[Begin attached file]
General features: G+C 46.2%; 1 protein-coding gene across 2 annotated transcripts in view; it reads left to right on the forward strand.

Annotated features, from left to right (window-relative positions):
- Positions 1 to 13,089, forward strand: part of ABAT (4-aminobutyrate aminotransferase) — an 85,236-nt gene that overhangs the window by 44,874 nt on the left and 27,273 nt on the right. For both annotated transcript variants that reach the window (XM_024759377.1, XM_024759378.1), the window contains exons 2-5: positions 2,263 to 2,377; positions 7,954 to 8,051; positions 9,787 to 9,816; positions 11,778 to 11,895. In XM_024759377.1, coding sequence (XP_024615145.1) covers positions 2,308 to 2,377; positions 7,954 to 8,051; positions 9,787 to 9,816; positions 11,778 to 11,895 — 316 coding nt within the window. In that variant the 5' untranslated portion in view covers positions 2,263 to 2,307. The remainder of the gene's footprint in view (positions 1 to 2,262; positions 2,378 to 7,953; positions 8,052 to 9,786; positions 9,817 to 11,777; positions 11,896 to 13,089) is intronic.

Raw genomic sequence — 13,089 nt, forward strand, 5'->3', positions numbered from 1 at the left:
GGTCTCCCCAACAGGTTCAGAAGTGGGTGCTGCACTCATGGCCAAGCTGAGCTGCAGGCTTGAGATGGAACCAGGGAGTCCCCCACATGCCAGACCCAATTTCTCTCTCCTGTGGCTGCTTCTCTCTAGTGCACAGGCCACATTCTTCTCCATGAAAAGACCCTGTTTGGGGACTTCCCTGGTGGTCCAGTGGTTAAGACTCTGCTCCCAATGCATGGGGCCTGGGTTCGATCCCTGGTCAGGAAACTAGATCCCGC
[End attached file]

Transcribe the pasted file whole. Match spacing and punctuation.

General features: G+C 46.2%; 1 protein-coding gene across 2 annotated transcripts in view; it reads left to right on the forward strand.

Annotated features, from left to right (window-relative positions):
- Positions 1 to 13,089, forward strand: part of ABAT (4-aminobutyrate aminotransferase) — an 85,236-nt gene that overhangs the window by 44,874 nt on the left and 27,273 nt on the right. For both annotated transcript variants that reach the window (XM_024759377.1, XM_024759378.1), the window contains exons 2-5: positions 2,263 to 2,377; positions 7,954 to 8,051; positions 9,787 to 9,816; positions 11,778 to 11,895. In XM_024759377.1, coding sequence (XP_024615145.1) covers positions 2,308 to 2,377; positions 7,954 to 8,051; positions 9,787 to 9,816; positions 11,778 to 11,895 — 316 coding nt within the window. In that variant the 5' untranslated portion in view covers positions 2,263 to 2,307. The remainder of the gene's footprint in view (positions 1 to 2,262; positions 2,378 to 7,953; positions 8,052 to 9,786; positions 9,817 to 11,777; positions 11,896 to 13,089) is intronic.

Raw genomic sequence — 13,089 nt, forward strand, 5'->3', positions numbered from 1 at the left:
GGTCTCCCCAACAGGTTCAGAAGTGGGTGCTGCACTCATGGCCAAGCTGAGCTGCAGGCTTGAGATGGAACCAGGGAGTCCCCCACATGCCAGACCCAATTTCTCTCTCCTGTGGCTGCTTCTCTCTAGTGCACAGGCCACATTCTTCTCCATGAAAAGACCCTGTTTGGGGACTTCCCTGGTGGTCCAGTGGTTAAGACTCTGCTCCCAATGCATGGGGCCTGGGTTCGATCCCTGGTCAGGAAACTAGATCCCGC